- Strength training can decrease risk of heart disease, diabetes, and other metabolic diseases. This benefits stem from improvements in the way your body releases and uses stored fat and carbohydrates.
- Long-term insulin resistance, pre-diabetes, or diabetes risks and severity can be decreased via strength training. As working muscles require more energy, the muscles become more efficient at responding to insulin levels and absorbing and using blood glucose (what you may know as blood sugar). Physical exercise and muscle contraction can also have an immediate, short-term effect on blood sugar levels and insulin sensitivity.
- High cholesterol and triglycerides levels can also be decreased via strength training. Just as working muscles become more efficient at insulin response and blood glucose use, muscles also become more efficient in using cholesterol and triglycerides for fuel. This includes and enhanced use of muscular fat stores, and an increase in use of whole body fat stores. Also of benefit, strength training has been shown to increase HDL (good) cholesterol levels, which help clear excess fats from the bloodstream.
- Blood pressure can be improved via strength training too. It is thought that the positive impact comes from maintaining the health of blood vessels in your arms and legs. Blood vessels are naturally elastic and all exercise helps them maintain this characteristic, meaning they are better able to respond to changes in pressure and blood flow that occur with exercise or stress. Blood pressure decreases from strength training are small, but often significant enough to decrease the risk of stroke and heart disease. And strength training can be safe even if you have higher levels of blood pressure, provided exercises are performed under control and with steady breathing.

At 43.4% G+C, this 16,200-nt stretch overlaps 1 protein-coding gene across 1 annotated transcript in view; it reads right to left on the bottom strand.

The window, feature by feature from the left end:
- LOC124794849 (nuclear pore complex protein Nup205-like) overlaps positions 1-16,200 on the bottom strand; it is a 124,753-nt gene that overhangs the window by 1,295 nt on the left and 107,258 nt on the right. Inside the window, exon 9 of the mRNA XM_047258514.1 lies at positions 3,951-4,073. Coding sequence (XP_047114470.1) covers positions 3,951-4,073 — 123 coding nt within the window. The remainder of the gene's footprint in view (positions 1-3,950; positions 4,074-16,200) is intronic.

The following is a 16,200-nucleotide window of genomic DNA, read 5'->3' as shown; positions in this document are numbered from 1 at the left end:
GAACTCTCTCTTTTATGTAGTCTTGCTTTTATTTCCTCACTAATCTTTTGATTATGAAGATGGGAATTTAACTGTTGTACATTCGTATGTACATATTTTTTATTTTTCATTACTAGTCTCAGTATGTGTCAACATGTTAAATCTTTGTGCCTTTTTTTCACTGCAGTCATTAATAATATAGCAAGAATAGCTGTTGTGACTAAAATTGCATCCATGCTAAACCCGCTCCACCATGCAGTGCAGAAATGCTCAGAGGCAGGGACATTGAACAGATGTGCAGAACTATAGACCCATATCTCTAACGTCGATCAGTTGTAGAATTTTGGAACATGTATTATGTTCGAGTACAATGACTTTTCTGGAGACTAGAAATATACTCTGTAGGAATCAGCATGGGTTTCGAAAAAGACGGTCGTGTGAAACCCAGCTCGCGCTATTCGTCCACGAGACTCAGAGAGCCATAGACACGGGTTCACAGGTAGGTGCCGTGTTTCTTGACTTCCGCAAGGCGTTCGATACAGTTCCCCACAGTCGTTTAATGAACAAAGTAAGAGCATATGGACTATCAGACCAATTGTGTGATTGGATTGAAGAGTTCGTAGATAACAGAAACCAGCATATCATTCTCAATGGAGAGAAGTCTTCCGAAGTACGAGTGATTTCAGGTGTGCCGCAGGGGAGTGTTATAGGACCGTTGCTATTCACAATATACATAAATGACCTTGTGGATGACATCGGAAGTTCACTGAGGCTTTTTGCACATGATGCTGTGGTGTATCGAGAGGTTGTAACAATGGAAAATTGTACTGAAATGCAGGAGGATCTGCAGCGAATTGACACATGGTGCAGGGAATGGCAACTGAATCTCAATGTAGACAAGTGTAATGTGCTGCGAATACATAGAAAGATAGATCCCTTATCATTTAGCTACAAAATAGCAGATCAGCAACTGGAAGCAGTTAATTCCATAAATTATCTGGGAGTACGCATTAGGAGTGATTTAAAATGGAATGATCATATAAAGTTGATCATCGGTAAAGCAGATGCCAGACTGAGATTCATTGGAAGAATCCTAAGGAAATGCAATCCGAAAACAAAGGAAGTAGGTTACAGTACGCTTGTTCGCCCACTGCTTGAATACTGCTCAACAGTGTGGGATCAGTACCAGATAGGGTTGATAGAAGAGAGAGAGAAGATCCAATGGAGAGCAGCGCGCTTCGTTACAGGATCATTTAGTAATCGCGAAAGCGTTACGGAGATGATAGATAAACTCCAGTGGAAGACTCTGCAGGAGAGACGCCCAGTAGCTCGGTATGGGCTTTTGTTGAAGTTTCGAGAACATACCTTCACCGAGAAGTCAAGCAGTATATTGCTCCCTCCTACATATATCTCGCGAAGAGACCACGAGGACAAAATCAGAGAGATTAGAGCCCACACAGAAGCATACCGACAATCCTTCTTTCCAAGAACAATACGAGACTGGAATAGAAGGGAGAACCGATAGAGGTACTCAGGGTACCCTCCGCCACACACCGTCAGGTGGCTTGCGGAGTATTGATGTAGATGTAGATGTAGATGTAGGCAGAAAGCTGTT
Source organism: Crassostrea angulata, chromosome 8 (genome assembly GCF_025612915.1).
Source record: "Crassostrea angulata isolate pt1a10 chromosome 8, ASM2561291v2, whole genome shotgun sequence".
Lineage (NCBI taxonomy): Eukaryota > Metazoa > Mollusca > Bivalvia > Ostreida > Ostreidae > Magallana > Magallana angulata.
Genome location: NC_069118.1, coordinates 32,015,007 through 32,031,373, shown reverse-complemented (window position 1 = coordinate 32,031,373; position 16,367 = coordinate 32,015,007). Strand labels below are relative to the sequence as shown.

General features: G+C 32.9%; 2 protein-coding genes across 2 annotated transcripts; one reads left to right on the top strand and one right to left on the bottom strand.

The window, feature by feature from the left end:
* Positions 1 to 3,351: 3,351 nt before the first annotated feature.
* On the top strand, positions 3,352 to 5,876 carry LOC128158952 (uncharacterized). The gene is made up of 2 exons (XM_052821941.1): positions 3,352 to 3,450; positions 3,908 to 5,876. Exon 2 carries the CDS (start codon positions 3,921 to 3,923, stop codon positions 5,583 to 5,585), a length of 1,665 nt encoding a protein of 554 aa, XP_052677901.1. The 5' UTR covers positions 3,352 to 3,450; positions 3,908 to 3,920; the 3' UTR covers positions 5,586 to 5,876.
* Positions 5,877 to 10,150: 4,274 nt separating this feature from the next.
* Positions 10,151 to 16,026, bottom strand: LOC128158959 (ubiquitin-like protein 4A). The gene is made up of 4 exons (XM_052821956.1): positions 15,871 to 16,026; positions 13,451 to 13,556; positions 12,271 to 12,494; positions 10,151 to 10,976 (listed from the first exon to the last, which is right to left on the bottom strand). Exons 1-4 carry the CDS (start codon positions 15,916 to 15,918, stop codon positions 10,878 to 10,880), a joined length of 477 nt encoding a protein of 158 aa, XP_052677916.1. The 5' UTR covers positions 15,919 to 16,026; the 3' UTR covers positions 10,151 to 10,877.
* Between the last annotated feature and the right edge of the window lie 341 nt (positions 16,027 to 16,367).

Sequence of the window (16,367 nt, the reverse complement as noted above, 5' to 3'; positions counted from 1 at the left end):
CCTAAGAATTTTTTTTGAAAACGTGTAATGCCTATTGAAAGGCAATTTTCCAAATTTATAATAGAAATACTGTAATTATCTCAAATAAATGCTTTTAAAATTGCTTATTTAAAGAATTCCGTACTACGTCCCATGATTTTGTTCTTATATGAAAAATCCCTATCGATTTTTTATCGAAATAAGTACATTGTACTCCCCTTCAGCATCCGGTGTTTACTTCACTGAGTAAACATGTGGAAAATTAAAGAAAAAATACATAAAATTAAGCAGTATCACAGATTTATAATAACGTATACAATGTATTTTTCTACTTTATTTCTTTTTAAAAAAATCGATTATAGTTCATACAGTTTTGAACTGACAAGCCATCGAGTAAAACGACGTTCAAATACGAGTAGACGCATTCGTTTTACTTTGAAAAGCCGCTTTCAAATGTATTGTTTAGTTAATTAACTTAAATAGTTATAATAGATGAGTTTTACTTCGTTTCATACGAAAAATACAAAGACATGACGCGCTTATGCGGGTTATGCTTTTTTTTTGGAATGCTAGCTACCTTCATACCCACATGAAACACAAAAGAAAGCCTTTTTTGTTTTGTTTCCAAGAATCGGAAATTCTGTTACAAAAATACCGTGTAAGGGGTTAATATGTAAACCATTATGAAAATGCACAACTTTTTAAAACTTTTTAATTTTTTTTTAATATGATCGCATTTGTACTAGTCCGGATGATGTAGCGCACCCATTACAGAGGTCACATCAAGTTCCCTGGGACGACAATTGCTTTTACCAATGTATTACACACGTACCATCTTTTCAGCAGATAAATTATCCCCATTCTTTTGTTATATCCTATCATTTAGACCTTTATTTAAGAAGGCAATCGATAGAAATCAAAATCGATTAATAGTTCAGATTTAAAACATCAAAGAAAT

Including some type of strength training in your exercise program or daily movement is immensely helpful in maintaining good health and quality of life, no matter your age or current health status. Different sets, reps, and exercise choices can significantly impact the results you get from your training program; speak with a professional qualified in strength coaching or exercise physiology to maximize benefit. Programs can be safely done at gyms or as an in-home workout, and you can use all sorts of exercises ranging from bodyweight to resistance bands to free weights. Give it a try – your body will thank you!
For more detailed information, read these…
Baechle, T. R., & Earle, R. W. (2008). Essentials of strength training and conditioning. Champaign (IL): Human Kinetics.
Lira, F. S., Yamashita, A. S., Uchida, M. C., Zanchi, N. E., Gualano, B., Martins, E., . . . Seelaender, M. (2010). Low and moderate, rather than high intensity strength exercise induces benefit regarding plasma lipid profile. Diabetology & Metabolic Syndrome, 2(1), 31. doi:10.1186/1758-5996-2-31
Mann, S., Beedie, C., & Jimenez, A. (2013). Differential Effects of Aerobic Exercise, Resistance Training and Combined Exercise Modalities on Cholesterol and the Lipid Profile: Review, Synthesis and Recommendations. Sports Medicine, 44(2), 211-221. doi:10.1007/s40279-013-0110-5
Nikander, R., Sievänen, H., Heinonen, A., Daly, R. M., Uusi-Rasi, K., & Kannus, P. (2010). Targeted exercise against osteoporosis: A systematic review and meta-analysis for optimising bone strength throughout life. BMC Medicine, 8(1). doi:10.1186/1741-7015-8-47
Sillanpää, E., Laaksonen, D. E., Häkkinen, A., Karavirta, L., Jensen, B., Kraemer, W. J., . . . Häkkinen, K. (2009). Body composition, fitness, and metabolic health during strength and endurance training and their combination in middle-aged and older women. European Journal of Applied Physiology, 106(2), 285-296. doi:10.1007/s00421-009-1013-x
If you are Brisbane based and would like to start strength training in-home with personalized guidance and accountability, HealthFit can help! Contact us now to take your first step towards better health and fitness.